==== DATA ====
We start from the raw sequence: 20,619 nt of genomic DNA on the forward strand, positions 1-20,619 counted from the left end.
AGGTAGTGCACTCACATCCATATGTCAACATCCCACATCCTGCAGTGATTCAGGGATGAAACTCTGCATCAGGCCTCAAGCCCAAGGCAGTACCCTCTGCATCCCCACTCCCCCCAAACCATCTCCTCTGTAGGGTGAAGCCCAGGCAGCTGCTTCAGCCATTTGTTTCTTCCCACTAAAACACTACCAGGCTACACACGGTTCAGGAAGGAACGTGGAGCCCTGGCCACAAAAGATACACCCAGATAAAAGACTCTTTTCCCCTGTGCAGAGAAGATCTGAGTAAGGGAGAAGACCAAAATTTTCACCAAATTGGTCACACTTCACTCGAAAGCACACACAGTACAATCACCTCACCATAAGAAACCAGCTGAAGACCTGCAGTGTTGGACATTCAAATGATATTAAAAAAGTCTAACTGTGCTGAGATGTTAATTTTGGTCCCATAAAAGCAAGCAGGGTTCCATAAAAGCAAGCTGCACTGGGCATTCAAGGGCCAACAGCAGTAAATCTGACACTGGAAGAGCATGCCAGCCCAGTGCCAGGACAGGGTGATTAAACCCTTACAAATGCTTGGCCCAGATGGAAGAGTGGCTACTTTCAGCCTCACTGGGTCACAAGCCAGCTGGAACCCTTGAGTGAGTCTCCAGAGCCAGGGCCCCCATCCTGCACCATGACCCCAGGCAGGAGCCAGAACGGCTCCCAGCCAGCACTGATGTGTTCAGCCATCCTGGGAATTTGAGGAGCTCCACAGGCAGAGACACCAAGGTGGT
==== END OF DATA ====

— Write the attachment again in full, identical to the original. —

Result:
We start from the raw sequence: 20,619 nt of genomic DNA on the forward strand, positions 1-20,619 counted from the left end.
AGGTAGTGCACTCACATCCATATGTCAACATCCCACATCCTGCAGTGATTCAGGGATGAAACTCTGCATCAGGCCTCAAGCCCAAGGCAGTACCCTCTGCATCCCCACTCCCCCCAAACCATCTCCTCTGTAGGGTGAAGCCCAGGCAGCTGCTTCAGCCATTTGTTTCTTCCCACTAAAACACTACCAGGCTACACACGGTTCAGGAAGGAACGTGGAGCCCTGGCCACAAAAGATACACCCAGATAAAAGACTCTTTTCCCCTGTGCAGAGAAGATCTGAGTAAGGGAGAAGACCAAAATTTTCACCAAATTGGTCACACTTCACTCGAAAGCACACACAGTACAATCACCTCACCATAAGAAACCAGCTGAAGACCTGCAGTGTTGGACATTCAAATGATATTAAAAAAGTCTAACTGTGCTGAGATGTTAATTTTGGTCCCATAAAAGCAAGCAGGGTTCCATAAAAGCAAGCTGCACTGGGCATTCAAGGGCCAACAGCAGTAAATCTGACACTGGAAGAGCATGCCAGCCCAGTGCCAGGACAGGGTGATTAAACCCTTACAAATGCTTGGCCCAGATGGAAGAGTGGCTACTTTCAGCCTCACTGGGTCACAAGCCAGCTGGAACCCTTGAGTGAGTCTCCAGAGCCAGGGCCCCCATCCTGCACCATGACCCCAGGCAGGAGCCAGAACGGCTCCCAGCCAGCACTGATGTGTTCAGCCATCCTGGGAATTTGAGGAGCTCCACAGGCAGAGACACCAAGGTGGT